Regulatory dark matter is an executive agency's policies, guidelines, memos, or interpretive statements of rules that the agency then enforces as if they are the rules themselves. House Bill 361 would make any agency policy, guideline, interpretive statement, etc. implemented as a rule to be "unenforceable." The bill would require any such policy treated as a rule to be formally adopted as a rule first.
The NC State Board of Elections is attempting to make our elections process less transparent. The state board’s attempt to limit the number of observers to two per day is contrary to state law. North Carolina citizens have the power to speak directly to the state board about their proposed rule changes.
NC's standard in law for electricity provision is least-cost, reliable electricity at the flip of a switch. State electricity policy, however, is too often directed by "stakeholders" whose desires clash with that legal standard, to the detriment especially of poor consumers. House Bill 529 would restore and boost the state's protection of electricity consumers from unnecessarily high costs.
Innovators move fast, but bureaucracies are slow, and regulations to protect consumers can make them worse off by protecting old ways from new products and services. Legislation would bring regulatory sandboxes to NC, which waive certain regulatory obstacles on a trial period for fast-emerging products and services, helping speed innovation in a way that benefits consumers and the economy.
Under North Carolina law, absentee ballots can be delivered in person legally only by the voter or a near relative. Regardless, the North Carolina State Board of Elections requires county boards of elections to accept illegally transmitted ballots, no questions asked. Either the State Board of Elections should modify its no-questions-asked policy or the General Assembly should clarify what should be done with illegally transmitted ballots.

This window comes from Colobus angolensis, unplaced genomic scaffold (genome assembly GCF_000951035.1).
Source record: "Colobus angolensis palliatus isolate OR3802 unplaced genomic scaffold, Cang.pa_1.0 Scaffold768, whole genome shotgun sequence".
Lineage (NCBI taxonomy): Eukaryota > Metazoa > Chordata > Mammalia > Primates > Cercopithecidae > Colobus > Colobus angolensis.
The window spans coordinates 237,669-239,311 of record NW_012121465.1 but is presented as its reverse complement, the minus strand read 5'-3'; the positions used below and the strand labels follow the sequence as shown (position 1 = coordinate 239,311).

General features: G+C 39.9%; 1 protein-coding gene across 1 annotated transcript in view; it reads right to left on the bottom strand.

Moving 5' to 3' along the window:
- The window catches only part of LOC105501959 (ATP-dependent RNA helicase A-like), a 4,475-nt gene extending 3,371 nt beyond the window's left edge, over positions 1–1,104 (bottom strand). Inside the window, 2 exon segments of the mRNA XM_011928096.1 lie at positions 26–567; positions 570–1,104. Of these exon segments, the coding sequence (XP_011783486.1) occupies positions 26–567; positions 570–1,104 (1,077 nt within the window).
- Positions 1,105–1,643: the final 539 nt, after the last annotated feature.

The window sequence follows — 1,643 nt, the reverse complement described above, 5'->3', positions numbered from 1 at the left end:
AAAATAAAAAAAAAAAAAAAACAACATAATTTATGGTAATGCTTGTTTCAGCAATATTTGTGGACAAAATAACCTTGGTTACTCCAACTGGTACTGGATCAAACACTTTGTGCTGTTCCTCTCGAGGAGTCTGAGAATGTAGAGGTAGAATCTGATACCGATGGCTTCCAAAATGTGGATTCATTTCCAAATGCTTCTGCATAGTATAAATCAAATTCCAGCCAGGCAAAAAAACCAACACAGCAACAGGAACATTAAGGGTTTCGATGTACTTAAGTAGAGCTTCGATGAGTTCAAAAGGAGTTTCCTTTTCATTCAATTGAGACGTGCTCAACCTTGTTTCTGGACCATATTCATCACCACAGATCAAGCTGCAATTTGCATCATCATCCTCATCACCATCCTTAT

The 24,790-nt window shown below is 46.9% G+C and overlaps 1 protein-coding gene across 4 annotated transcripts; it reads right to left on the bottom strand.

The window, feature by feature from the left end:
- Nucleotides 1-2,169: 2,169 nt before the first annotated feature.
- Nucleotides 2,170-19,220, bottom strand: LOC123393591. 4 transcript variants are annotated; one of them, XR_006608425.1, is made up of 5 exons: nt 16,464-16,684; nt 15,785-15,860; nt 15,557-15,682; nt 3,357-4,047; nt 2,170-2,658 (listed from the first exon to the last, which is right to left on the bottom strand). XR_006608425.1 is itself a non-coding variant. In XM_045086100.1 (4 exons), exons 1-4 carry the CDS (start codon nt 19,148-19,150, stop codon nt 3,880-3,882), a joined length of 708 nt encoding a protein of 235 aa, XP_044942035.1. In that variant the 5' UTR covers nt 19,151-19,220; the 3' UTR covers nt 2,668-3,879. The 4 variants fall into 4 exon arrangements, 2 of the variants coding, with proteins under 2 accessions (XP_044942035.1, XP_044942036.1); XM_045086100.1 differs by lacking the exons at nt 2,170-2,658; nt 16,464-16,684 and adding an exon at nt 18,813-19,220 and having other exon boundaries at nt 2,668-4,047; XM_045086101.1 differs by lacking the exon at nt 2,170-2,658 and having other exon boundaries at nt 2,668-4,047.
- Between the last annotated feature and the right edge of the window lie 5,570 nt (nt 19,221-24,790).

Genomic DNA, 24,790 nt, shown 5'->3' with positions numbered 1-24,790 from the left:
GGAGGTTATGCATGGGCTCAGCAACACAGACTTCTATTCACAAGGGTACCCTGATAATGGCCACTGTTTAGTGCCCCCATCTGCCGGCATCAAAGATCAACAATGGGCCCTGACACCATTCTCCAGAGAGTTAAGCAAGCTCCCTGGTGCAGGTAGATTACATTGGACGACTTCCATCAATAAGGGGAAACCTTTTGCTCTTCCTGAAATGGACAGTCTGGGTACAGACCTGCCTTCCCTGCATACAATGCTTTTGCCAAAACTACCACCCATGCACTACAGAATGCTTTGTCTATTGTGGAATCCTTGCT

SB 689 would take up recent Locke recommendations for broadband expansion. It would charge broadband providers fairer rates for utility-pole attachments, including the net book value of any pole needing replacement, and expedite resolution by the NC Utilities Commission of any pole-attachment disputes.
Even though state agencies craft rules on authority given them by the General Assembly, it's very difficult for the legislature to disapprove a rule. HB 327, a bill to clarify the process by which legislators can review rules, should add the legislative rules ratification process that's worked well in Florida for over a decade.
Senate Bill 326 would stop the privatization of election funding, require absentee ballots to be returned by election day, as is required in most states, and provide funding to help people get voter IDs.
On March 17, 2020, Gov. Cooper used emergency powers to shut down restaurants and bars to in-person eating and drinking, and he did so without concurrence from the Council of State, as required by the EMA. Cooper then claimed authority elsewhere in state law, setting a dangerous precedent that legislators must fix by reforming the EMA.
"I am a Democrat. He’s the governor, and a Democratic governor.” And with that explanation, North Carolina state senator Paul Lowe cast the deciding vote to sustain Governor Roy Cooper’s veto of a bipartisan bill offering in-person learning for kids.
John Locke Updates by Year
John Locke Updates by Author
by Update Type
John Locke Updates by Category
Copyright 2021 John Locke Foundation. All Rights Reserved